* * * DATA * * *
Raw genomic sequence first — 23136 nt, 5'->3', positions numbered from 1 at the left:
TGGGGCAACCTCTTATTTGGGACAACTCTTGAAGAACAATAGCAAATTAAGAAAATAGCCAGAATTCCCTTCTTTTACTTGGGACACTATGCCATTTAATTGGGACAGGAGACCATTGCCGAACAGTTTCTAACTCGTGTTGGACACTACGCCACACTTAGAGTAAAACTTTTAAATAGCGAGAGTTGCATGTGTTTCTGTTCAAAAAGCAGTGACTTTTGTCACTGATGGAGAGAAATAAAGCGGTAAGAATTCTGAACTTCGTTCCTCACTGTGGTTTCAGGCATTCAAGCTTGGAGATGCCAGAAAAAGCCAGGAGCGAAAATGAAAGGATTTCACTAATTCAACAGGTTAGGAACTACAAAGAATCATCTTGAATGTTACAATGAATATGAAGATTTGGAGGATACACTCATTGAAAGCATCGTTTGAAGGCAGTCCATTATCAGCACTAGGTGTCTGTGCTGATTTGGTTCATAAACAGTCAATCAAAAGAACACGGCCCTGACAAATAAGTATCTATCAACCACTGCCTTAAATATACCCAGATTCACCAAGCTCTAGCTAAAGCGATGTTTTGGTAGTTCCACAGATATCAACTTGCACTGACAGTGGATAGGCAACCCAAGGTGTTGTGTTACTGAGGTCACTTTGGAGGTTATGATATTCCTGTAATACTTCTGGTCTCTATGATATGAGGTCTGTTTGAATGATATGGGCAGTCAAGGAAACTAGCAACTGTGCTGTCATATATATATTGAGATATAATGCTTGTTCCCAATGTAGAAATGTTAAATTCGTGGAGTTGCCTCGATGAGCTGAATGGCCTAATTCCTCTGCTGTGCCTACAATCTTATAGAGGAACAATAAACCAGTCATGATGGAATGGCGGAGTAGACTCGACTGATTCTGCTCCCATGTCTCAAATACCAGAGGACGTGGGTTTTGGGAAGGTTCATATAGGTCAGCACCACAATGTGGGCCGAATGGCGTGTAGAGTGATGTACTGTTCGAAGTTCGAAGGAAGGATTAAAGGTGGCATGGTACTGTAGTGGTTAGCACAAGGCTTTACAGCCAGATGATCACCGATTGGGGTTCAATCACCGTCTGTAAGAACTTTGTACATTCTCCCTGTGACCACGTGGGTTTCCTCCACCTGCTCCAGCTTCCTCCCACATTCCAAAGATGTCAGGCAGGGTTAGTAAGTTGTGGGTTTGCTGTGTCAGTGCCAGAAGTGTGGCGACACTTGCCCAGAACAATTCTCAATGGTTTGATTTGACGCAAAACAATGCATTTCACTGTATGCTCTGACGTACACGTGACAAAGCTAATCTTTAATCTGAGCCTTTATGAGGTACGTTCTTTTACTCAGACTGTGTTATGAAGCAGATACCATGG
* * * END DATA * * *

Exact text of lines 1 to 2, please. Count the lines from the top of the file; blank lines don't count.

Raw genomic sequence first — 23136 nt, 5'->3', positions numbered from 1 at the left:
TGGGGCAACCTCTTATTTGGGACAACTCTTGAAGAACAATAGCAAATTAAGAAAATAGCCAGAATTCCCTTCTTTTACTTGGGACACTATGCCATTTAATTGGGACAGGAGACCATTGCCGAACAGTTTCTAACTCGTGTTGGACACTACGCCACACTTAGAGTAAAACTTTTAAATAGCGAGAGTTGCATGTGTTTCTGTTCAAAAAGCAGTGACTTTTGTCACTGATGGAGAGAAATAAAGCGGTAAGAATTCTGAACTTCGTTCCTCACTGTGGTTTCAGGCATTCAAGCTTGGAGATGCCAGAAAAAGCCAGGAGCGAAAATGAAAGGATTTCACTAATTCAACAGGTTAGGAACTACAAAGAATCATCTTGAATGTTACAATGAATATGAAGATTTGGAGGATACACTCATTGAAAGCATCGTTTGAAGGCAGTCCATTATCAGCACTAGGTGTCTGTGCTGATTTGGTTCATAAACAGTCAATCAAAAGAACACGGCCCTGACAAATAAGTATCTATCAACCACTGCCTTAAATATACCCAGATTCACCAAGCTCTAGCTAAAGCGATGTTTTGGTAGTTCCACAGATATCAACTTGCACTGACAGTGGATAGGCAACCCAAGGTGTTGTGTTACTGAGGTCACTTTGGAGGTTATGATATTCCTGTAATACTTCTGGTCTCTATGATATGAGGTCTGTTTGAATGATATGGGCAGTCAAGGAAACTAGCAACTGTGCTGTCATATATATATTGAGATATAATGCTTGTTCCCAATGTAGAAATGTTAAATTCGTGGAGTTGCCTCGATGAGCTGAATGGCCTAATTCCTCTGCTGTGCCTACAATCTTATAGAGGAACAATAAACCAGTCATGATGGAATGGCGGAGTAGACTCGACTGATTCTGCTCCCATGTCTCAAATACCAGAGGACGTGGGTTTTGGGAAGGTTCATATAGGTCAGCACCACAATGTGGGCCGAATGGCGTGTAGAGTGATGTACTGTTCGAAGTTCGAAGGAAGGATTAAAGGTGGCATGGTACTGTAGTGGTTAGCACAAGGCTTTACAGCCAGATGATCACCGATTGGGGTTCAATCACCGTCTGTAAGAACTTTGTACATTCTCCCTGTGACCACGTGGGTTTCCTCCACCTGCTCCAGCTTCCTCCCACATTCCAAAGATGTCAGGCAGGGTTAGTAAGTTGTGGGTTTGCTGTGTCAGTGCCAGAAGTGTGGCGACACTTGCCCAGAACAATTCTCAATGGTTTGATTTGACGCAAAACAATGCATTTCACTGTATGCTCTGACGTACACGTGACAAAGCTAATCTTTAATCTGAGCCTTTATGAGGTACGTTCTTTTACTCAGACTGTGTTATGAAGCAGATACCATGG